On Wednesday, the Red Sox will face a starting pitcher with a face entirely familiar to the front office.
In December of 2008, the Red Sox selected Miguel Gonzalez in the Rule 5 draft, taking the little-known right-handed prospect from the Los Angeles Angels.
Gonzalez had earned no great reputation in his time with the Angels. An undrafted free agent, Gonzalez had worked some decent seasons in Double-A, but made not a single appearance on Baseball America's 2008 wrap-up of the system's best prospects and tools. An injured knee would cost him his 2008 season, and by the time the Rule 5 draft rolled around, the Angels were in no rush to protect him.
The Sox snapped him up, and when he needed Tommy John Surgery three months later, were able to shuffle him off their 40-man roster without any harm having been done.
The Red Sox clearly saw something in Gonzalez to snap him up amongst the scores of Rule 5 eligible players throughout the league, but they would never be able to really evaluate that. He would manage no more than 73 innings in each of the next two seasons, fitting in some winter league ball against lower-level competition, and only ever making it up to Triple-A for five innings at the end of 2011, striking out five, walking two, giving up two hits and one run.
By the end of the year, he was a free agent once again. 27 years old--fast approaching 28--with just five innings to his name above Double-A. Thus ends the dream of a thousand failed prospects.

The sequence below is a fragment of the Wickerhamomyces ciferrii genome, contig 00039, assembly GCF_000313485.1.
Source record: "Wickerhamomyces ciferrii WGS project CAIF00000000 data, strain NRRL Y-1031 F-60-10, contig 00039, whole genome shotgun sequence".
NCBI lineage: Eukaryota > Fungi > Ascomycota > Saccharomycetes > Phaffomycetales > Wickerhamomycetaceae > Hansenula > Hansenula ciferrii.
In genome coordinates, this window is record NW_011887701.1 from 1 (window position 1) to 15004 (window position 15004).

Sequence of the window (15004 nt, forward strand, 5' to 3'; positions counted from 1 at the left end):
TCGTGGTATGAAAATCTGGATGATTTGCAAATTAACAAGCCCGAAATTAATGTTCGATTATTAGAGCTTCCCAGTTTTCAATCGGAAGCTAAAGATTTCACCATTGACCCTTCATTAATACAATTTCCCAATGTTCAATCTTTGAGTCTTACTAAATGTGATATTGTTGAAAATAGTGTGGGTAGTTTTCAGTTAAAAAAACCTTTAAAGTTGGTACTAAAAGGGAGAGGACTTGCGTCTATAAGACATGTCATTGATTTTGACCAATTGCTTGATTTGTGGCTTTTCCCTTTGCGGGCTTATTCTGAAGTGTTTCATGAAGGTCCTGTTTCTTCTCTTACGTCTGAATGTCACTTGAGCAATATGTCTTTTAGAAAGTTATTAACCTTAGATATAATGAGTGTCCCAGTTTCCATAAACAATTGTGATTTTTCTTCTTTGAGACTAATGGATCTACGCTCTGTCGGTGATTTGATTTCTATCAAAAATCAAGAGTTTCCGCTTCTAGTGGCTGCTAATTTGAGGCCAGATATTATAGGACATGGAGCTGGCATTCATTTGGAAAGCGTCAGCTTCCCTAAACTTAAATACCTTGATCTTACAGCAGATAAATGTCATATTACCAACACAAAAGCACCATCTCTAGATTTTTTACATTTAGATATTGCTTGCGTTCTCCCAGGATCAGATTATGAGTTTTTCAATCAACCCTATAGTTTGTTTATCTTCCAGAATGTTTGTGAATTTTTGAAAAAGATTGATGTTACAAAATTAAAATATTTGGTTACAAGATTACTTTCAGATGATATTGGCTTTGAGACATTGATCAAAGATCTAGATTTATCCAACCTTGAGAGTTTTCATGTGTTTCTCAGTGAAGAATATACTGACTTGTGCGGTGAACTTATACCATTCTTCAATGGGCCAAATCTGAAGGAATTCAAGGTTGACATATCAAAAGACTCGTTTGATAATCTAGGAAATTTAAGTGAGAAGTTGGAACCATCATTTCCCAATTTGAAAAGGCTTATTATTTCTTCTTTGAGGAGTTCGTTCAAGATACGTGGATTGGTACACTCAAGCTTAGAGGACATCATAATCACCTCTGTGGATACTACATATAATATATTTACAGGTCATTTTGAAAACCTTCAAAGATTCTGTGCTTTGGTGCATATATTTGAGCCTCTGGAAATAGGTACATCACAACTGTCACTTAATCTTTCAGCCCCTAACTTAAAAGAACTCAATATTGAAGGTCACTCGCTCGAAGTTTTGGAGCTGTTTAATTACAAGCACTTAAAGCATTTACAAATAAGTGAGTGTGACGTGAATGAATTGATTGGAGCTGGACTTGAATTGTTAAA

Not Miguel Gonzalez. A few months later, the Baltimore Orioles came calling, and Gonzalez signed on in part due to the possibility that he could play with his teammates from the Mexican Leagues including none other than Dennys Reyes.
That did not come to pass, as Reyes was promptly released by the Orioles for not showing up to spring training, but Gonzalez persisted. He started the year in Triple-A Norfolk, threw 44 innings of 1.61 ERA ball and then got the call to help a uniquely injured Orioles rotation. Since then, he's started seven games and another 44 innings. That his ERA has more than doubled to 3.71 in his transition to the majors is not something the Orioles can complain about.
This is far from a mark against the Red Sox' front office. Gonzalez is fluky to start, with his peripherals suggesting he's pitching like a starter much closer to a 5.00 ERA. Add in the injury history that kept the Sox from getting a good look at him, and it's hard to criticize the Sox for letting him go after the three years he had here.
Still, it's hard not to think at least for a minute that the Sox wouldn't take the die roll on Gonzalez now with their rotation in its current state.